This is where I agree…But a LOT more jobs are going to be eliminated…not just drivers.
Maybe Uber should use the same code as Herbie.
For the initial reasoning, look no further than the early adopters- service industry. It started in warehousing- robots eliminate people. The largest cost for any business- and growing. Next step is obvious- self driving trucks and cars (and drones) to move goods and people. Aside from pay and benefits, people have to rest. Machines don’t. Over the road trucking can go on 24/7 with no mandatory rest period. This is a paradigm shift for businesses in terms of cost reductions. Yes, the initial CapEX is high but in the long term, it’s a huge reduction in costs for them.
Oh boy. No doubt that labor costs are a major issue in any business as is plant and machine costs as well as advertising. But it is simply a potential goal and not a fact that costs to eliminate labor will not be higher than the labor. There are lots of automated systems out there that save labor but there is still a lot of labor involved in the use and maintenance of those systems. Last night for example I heard an ad for a major trucking company that they had increased their mileage rate now to 45 cents a mile. I just did the math in my head for a guy running 8 hours at 60 average (which will never happen) and came up with around $50,000 a year for a driver. Are you really going to develop, buy, and maintain an automated truck for a measly $50K a year? Think about it. And just running it 24/7 doesn’t change the equation-it just means getting more use out of fewer trucks that will wear out faster. Figure it out yourself if you run three trucks at 5000 miles a month or one truck at 15000 miles a month. You may save some but if it goes down you also lose 15000 miles instead of 5000. When we used to try to run 24/7 at the can plant, we just found that the down time and maintenance versus the extra production didn’t make sense. I was better to run two full productive shifts. No machine can run 24/7 without maintenance and repairs.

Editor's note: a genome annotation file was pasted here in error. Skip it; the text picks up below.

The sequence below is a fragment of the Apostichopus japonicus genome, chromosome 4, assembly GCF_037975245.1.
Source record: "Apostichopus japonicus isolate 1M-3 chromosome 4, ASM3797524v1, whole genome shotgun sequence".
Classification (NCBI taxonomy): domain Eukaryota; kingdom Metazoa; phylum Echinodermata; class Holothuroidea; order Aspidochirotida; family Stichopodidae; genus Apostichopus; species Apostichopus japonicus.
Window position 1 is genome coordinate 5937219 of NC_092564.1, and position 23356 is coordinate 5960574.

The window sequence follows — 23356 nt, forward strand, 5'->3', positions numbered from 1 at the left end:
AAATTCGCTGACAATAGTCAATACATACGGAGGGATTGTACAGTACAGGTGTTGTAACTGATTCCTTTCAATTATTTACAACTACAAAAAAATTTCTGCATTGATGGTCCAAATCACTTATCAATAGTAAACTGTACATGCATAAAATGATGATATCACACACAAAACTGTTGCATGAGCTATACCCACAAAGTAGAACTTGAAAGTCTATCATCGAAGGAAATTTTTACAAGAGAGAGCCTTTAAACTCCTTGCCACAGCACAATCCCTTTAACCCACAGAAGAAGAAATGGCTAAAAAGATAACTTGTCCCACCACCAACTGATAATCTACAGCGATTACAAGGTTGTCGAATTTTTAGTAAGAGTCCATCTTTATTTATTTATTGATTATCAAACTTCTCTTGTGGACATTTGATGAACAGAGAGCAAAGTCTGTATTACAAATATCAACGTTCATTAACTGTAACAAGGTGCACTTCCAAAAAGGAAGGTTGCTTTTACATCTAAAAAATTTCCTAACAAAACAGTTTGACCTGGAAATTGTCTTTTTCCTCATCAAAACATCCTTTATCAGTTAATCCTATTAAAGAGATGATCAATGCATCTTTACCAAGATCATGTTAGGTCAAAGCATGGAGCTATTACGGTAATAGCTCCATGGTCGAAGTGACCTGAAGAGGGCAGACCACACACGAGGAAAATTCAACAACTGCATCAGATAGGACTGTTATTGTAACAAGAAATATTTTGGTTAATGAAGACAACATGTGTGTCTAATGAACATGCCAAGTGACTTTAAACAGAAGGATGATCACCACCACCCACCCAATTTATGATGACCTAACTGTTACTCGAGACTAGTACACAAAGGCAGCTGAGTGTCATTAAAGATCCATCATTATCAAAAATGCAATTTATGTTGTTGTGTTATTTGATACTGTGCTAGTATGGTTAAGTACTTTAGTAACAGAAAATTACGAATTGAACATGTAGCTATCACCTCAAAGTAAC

Taxi drivers? Again these guys have to keep moving to eek out barely a living. Is the additional cost of the self driving technology really going to be cheaper than a minimum wage driver? Maybe, I don’t know and you don’t either at this point.
I also had some interest in the automated hamburger flipper (Flippy I think they called him). It sounded good since the robot could work without breaks and consistently but at a cost. So far it just didn’t work out. I have no dog in the race but would rather see a high school kid flipping hamburgers earning money for school than a robot (or the current crop of fast food workers).
Just saying at this point its pie in the sky thinking with no real clear hard facts or numbers to deal with to determine whether it will ever be cost effective or not. Remember that old cartoon that told a guy he was being replaced by a computer, a programmer, repairman, etc?
Like I said, just because you can doesn’t mean you should or that it’ll make any economic sense.